One of the main activities Treesponsibility undertakes is the planting of trees on our vulnerable valley sides, thus reducing the impact of flooding during these periods of ever increasing frequency and intensity of rainfall. For a start, the trees actually capture quite a lot of water on their leaves and branches. This slows the rate at which water reaches the ground, and in fact much of it actually evaporates without even reaching the ground at all. Then, there are the roots. These make their way down into the ground, allowing some of the water to percolate down away from the surface and further preventing excess run off. And of course, the trees themselves take up quite a lot of it, most of which is also returned to the atmosphere by transpiration through the leaves.
It’s not only trees that perform this vital service though. All plants do this to a greater or lesser extent. A really important example of this is sphagnum moss, which is the principal constituent of peat bogs. These mosses have the particular characteristic of not decaying rapidly when they die, but instead forming deep deposits of peat, upon which the future generations of moss continue to grow. They also have the ability to store huge quantities of water, both in their living and dead tissue, so a blanket bog on the moorland above the valley provides enormous capacity for slowing down run off.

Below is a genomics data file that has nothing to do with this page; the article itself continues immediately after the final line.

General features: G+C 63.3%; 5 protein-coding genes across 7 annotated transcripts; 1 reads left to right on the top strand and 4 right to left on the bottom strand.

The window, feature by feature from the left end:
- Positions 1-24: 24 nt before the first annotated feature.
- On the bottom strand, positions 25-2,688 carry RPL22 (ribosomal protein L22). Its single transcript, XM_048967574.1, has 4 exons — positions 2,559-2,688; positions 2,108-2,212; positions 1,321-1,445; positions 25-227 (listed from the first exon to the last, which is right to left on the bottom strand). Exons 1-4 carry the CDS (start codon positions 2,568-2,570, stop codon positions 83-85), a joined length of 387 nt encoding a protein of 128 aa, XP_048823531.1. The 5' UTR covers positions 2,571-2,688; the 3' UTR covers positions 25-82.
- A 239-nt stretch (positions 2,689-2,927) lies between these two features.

In recent years a great deal of research has been carried out on the way this takes place, and on the value of peat bogs generally. CLICK HERE to read about how South West Water and its partners are restoring the peat bogs of Exmoor, and see just what a difference this amazing but undervalued resource can make.